Different languages have different character sets. Code Pages (CPs) are used to map an ASCII character to the actual character. CP tables reside in COUNTRY.SYS. They are also present on a HPFS volume and every directory entry (DIRENT) includes a CP index value.

CPs are used to map character case (i.e. in a foreign character set the relationship between lower and upper-case characters) and for collating sequences used when sorting. As mentioned in Part 1, HPFS directories use a B-tree structure which, as part of its operation, always store file/directory names in sorted order. Remember that HPFS is not case-sensitive (including when sorting) but it preserves case.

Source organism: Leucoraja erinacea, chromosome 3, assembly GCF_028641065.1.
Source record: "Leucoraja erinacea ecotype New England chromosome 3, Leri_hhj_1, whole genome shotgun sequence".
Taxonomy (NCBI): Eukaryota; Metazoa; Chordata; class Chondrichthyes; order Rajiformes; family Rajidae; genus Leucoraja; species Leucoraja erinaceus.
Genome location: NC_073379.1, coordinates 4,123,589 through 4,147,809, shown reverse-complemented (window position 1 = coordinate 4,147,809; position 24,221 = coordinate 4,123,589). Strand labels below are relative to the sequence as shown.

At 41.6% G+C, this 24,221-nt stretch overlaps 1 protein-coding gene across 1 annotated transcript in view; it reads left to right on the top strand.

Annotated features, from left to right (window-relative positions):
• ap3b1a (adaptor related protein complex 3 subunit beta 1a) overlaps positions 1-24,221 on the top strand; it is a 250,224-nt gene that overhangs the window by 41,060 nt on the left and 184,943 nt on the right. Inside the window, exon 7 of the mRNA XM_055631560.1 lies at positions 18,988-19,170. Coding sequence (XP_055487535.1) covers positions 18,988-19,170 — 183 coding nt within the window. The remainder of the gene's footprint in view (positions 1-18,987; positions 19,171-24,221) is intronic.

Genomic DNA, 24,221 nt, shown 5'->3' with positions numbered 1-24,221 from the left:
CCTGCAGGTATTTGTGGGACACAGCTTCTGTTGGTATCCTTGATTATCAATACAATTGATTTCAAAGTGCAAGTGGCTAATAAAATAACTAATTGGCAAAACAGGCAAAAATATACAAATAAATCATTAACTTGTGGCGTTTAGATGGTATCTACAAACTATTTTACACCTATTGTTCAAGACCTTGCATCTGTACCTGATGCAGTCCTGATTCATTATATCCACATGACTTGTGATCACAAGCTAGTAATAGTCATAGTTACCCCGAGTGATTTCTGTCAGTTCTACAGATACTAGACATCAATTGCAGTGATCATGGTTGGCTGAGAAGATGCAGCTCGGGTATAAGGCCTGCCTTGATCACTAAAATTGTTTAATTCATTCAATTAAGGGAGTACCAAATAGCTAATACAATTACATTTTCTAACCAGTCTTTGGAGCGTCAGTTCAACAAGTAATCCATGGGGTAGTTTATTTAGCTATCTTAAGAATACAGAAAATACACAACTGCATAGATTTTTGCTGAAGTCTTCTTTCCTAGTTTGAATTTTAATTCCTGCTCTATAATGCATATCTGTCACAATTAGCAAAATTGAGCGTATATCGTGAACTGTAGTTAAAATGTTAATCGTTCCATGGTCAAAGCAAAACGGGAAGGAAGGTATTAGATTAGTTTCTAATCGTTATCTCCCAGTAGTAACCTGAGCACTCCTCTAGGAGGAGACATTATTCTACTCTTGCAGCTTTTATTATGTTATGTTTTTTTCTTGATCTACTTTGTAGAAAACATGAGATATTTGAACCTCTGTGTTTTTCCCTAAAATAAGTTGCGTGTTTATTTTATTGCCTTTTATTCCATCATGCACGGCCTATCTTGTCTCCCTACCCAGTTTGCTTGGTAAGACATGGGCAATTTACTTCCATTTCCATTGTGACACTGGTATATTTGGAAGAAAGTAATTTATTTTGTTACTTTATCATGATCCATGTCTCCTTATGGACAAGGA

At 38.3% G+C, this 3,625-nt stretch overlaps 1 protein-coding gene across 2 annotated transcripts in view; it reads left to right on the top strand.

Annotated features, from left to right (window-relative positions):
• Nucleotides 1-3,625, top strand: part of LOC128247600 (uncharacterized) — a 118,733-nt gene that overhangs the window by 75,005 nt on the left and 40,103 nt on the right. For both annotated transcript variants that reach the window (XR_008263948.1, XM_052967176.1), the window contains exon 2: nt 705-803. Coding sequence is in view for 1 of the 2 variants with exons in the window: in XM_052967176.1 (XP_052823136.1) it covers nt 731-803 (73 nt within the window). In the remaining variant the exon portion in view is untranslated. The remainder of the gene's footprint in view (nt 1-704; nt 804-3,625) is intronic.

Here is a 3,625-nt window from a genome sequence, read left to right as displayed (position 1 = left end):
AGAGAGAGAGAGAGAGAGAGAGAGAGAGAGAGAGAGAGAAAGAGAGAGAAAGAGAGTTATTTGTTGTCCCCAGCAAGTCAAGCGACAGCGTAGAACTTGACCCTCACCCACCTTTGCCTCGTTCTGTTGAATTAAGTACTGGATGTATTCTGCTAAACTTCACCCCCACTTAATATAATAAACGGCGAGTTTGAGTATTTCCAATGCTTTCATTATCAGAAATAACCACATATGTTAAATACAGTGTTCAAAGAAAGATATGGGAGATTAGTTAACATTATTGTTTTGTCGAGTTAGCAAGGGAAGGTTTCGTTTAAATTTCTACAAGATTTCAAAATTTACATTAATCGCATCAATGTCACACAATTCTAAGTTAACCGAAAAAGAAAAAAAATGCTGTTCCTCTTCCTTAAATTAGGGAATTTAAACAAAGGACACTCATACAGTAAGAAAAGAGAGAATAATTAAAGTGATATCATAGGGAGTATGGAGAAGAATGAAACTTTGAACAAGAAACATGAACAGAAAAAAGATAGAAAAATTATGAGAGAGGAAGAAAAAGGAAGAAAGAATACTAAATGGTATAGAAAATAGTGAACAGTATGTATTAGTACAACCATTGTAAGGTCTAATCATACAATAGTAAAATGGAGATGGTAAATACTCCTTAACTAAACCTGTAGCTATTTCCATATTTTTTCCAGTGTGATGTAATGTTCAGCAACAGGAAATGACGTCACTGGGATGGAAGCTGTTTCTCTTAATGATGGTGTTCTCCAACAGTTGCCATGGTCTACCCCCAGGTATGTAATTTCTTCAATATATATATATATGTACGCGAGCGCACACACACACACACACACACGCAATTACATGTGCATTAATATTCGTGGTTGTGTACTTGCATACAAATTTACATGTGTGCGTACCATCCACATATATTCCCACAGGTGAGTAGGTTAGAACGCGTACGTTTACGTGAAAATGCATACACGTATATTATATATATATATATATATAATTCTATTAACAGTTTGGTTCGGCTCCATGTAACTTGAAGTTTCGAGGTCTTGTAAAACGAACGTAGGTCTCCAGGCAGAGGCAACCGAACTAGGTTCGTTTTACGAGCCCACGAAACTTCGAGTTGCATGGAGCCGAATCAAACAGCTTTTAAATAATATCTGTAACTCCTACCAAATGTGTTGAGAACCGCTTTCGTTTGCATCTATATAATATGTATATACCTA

The European-style language (including English) have relatively straightforward Single-Byte Character Sets (SBCS) i.e. one character is represented by one byte. Asian character sets typically have many characters so they require two bytes per character (DBCS).

The first 128 characters in all ASCII CPs are the same so the CP tables on the disk only map ASCII 128-255.

The SpareBlock holds the LSN of the first CP Info sector. There is a header followed by up to 31 16-byte CP Info Entries. There is provision for more than one CP Info sector which could hold CP Info Entries 31-61 (counting from 0). Why so many different CPs are catered for I have no idea since I've been unable to have more than two loaded at a time. In Australia we typically use CP437 (standard PC) - Country 061 and CP850 (multilingual Latin-1) - Country 000. The layout of a CP Info sector is shown in Figure 8.


Figure 8: The layout of a Code Page Infomation Sector.